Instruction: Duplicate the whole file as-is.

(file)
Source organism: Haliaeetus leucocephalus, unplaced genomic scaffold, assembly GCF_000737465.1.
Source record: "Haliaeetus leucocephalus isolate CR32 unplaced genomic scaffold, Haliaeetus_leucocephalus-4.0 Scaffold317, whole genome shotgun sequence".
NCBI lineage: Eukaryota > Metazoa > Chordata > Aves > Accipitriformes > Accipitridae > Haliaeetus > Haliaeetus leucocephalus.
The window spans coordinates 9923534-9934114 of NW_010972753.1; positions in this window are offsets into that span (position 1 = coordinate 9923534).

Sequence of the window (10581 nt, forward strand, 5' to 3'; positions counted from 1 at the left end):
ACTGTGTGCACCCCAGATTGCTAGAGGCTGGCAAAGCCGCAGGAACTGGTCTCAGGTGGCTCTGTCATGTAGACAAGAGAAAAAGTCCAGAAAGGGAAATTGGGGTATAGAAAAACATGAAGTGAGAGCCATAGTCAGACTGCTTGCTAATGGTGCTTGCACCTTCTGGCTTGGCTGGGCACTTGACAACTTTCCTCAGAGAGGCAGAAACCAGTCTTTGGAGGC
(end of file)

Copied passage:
Source organism: Haliaeetus leucocephalus, unplaced genomic scaffold, assembly GCF_000737465.1.
Source record: "Haliaeetus leucocephalus isolate CR32 unplaced genomic scaffold, Haliaeetus_leucocephalus-4.0 Scaffold317, whole genome shotgun sequence".
NCBI lineage: Eukaryota > Metazoa > Chordata > Aves > Accipitriformes > Accipitridae > Haliaeetus > Haliaeetus leucocephalus.
The window spans coordinates 9923534-9934114 of NW_010972753.1; positions in this window are offsets into that span (position 1 = coordinate 9923534).

Sequence of the window (10581 nt, forward strand, 5' to 3'; positions counted from 1 at the left end):
ACTGTGTGCACCCCAGATTGCTAGAGGCTGGCAAAGCCGCAGGAACTGGTCTCAGGTGGCTCTGTCATGTAGACAAGAGAAAAAGTCCAGAAAGGGAAATTGGGGTATAGAAAAACATGAAGTGAGAGCCATAGTCAGACTGCTTGCTAATGGTGCTTGCACCTTCTGGCTTGGCTGGGCACTTGACAACTTTCCTCAGAGAGGCAGAAACCAGTCTTTGGAGGC